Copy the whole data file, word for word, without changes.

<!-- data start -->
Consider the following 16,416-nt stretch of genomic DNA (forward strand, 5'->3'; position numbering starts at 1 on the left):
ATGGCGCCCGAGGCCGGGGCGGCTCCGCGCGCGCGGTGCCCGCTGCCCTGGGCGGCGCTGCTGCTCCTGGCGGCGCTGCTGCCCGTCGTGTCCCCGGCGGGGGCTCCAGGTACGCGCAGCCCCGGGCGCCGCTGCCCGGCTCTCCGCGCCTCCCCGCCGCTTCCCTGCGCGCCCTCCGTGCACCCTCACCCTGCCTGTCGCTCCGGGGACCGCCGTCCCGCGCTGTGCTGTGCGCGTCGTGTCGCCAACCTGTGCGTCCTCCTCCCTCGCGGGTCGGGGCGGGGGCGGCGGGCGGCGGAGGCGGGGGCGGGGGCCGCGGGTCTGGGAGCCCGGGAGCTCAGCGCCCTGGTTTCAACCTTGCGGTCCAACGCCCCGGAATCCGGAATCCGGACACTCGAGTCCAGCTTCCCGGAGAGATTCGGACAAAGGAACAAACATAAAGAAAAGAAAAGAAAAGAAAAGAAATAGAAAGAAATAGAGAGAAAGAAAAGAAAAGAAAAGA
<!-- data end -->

Consider the following 16,416-nt stretch of genomic DNA (forward strand, 5'->3'; position numbering starts at 1 on the left):
ATGGCGCCCGAGGCCGGGGCGGCTCCGCGCGCGCGGTGCCCGCTGCCCTGGGCGGCGCTGCTGCTCCTGGCGGCGCTGCTGCCCGTCGTGTCCCCGGCGGGGGCTCCAGGTACGCGCAGCCCCGGGCGCCGCTGCCCGGCTCTCCGCGCCTCCCCGCCGCTTCCCTGCGCGCCCTCCGTGCACCCTCACCCTGCCTGTCGCTCCGGGGACCGCCGTCCCGCGCTGTGCTGTGCGCGTCGTGTCGCCAACCTGTGCGTCCTCCTCCCTCGCGGGTCGGGGCGGGGGCGGCGGGCGGCGGAGGCGGGGGCGGGGGCCGCGGGTCTGGGAGCCCGGGAGCTCAGCGCCCTGGTTTCAACCTTGCGGTCCAACGCCCCGGAATCCGGAATCCGGACACTCGAGTCCAGCTTCCCGGAGAGATTCGGACAAAGGAACAAACATAAAGAAAAGAAAAGAAAAGAAAAGAAATAGAAAGAAATAGAGAGAAAGAAAAGAAAAGAAAAGA